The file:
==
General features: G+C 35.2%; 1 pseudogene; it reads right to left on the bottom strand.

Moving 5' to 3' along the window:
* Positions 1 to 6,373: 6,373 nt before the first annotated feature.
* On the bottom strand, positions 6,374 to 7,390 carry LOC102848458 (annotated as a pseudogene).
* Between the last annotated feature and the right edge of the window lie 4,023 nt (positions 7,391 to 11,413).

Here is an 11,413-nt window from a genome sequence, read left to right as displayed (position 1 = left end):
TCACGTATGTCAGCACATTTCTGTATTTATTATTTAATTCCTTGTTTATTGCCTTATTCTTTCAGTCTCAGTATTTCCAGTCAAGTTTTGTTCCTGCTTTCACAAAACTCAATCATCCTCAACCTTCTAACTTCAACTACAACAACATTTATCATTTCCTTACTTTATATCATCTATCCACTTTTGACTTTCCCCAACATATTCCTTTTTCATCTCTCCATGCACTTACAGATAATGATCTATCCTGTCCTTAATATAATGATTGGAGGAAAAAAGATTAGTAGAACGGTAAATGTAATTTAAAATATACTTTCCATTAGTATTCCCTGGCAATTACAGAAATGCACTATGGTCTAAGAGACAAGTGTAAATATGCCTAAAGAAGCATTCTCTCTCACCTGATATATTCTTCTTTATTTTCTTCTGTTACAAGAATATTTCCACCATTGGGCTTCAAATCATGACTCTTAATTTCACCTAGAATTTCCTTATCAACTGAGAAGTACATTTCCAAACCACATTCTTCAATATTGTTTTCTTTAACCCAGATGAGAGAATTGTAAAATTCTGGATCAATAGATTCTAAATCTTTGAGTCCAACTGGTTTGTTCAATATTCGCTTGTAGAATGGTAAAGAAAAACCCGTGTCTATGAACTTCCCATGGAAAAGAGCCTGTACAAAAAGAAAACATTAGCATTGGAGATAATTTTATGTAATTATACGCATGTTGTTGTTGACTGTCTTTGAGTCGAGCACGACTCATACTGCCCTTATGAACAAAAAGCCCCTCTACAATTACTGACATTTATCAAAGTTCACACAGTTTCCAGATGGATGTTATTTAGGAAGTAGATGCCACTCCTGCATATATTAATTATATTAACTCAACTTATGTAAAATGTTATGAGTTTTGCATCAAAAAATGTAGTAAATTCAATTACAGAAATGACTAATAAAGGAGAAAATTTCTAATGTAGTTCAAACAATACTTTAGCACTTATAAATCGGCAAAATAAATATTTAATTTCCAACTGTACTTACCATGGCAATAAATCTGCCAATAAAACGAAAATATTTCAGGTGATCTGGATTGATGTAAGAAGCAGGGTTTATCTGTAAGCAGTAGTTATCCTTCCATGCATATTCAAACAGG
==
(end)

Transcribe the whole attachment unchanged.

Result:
General features: G+C 35.2%; 1 pseudogene; it reads right to left on the bottom strand.

Moving 5' to 3' along the window:
* Positions 1 to 6,373: 6,373 nt before the first annotated feature.
* On the bottom strand, positions 6,374 to 7,390 carry LOC102848458 (annotated as a pseudogene).
* Between the last annotated feature and the right edge of the window lie 4,023 nt (positions 7,391 to 11,413).

Here is an 11,413-nt window from a genome sequence, read left to right as displayed (position 1 = left end):
TCACGTATGTCAGCACATTTCTGTATTTATTATTTAATTCCTTGTTTATTGCCTTATTCTTTCAGTCTCAGTATTTCCAGTCAAGTTTTGTTCCTGCTTTCACAAAACTCAATCATCCTCAACCTTCTAACTTCAACTACAACAACATTTATCATTTCCTTACTTTATATCATCTATCCACTTTTGACTTTCCCCAACATATTCCTTTTTCATCTCTCCATGCACTTACAGATAATGATCTATCCTGTCCTTAATATAATGATTGGAGGAAAAAAGATTAGTAGAACGGTAAATGTAATTTAAAATATACTTTCCATTAGTATTCCCTGGCAATTACAGAAATGCACTATGGTCTAAGAGACAAGTGTAAATATGCCTAAAGAAGCATTCTCTCTCACCTGATATATTCTTCTTTATTTTCTTCTGTTACAAGAATATTTCCACCATTGGGCTTCAAATCATGACTCTTAATTTCACCTAGAATTTCCTTATCAACTGAGAAGTACATTTCCAAACCACATTCTTCAATATTGTTTTCTTTAACCCAGATGAGAGAATTGTAAAATTCTGGATCAATAGATTCTAAATCTTTGAGTCCAACTGGTTTGTTCAATATTCGCTTGTAGAATGGTAAAGAAAAACCCGTGTCTATGAACTTCCCATGGAAAAGAGCCTGTACAAAAAGAAAACATTAGCATTGGAGATAATTTTATGTAATTATACGCATGTTGTTGTTGACTGTCTTTGAGTCGAGCACGACTCATACTGCCCTTATGAACAAAAAGCCCCTCTACAATTACTGACATTTATCAAAGTTCACACAGTTTCCAGATGGATGTTATTTAGGAAGTAGATGCCACTCCTGCATATATTAATTATATTAACTCAACTTATGTAAAATGTTATGAGTTTTGCATCAAAAAATGTAGTAAATTCAATTACAGAAATGACTAATAAAGGAGAAAATTTCTAATGTAGTTCAAACAATACTTTAGCACTTATAAATCGGCAAAATAAATATTTAATTTCCAACTGTACTTACCATGGCAATAAATCTGCCAATAAAACGAAAATATTTCAGGTGATCTGGATTGATGTAAGAAGCAGGGTTTATCTGTAAGCAGTAGTTATCCTTCCATGCATATTCAAACAGG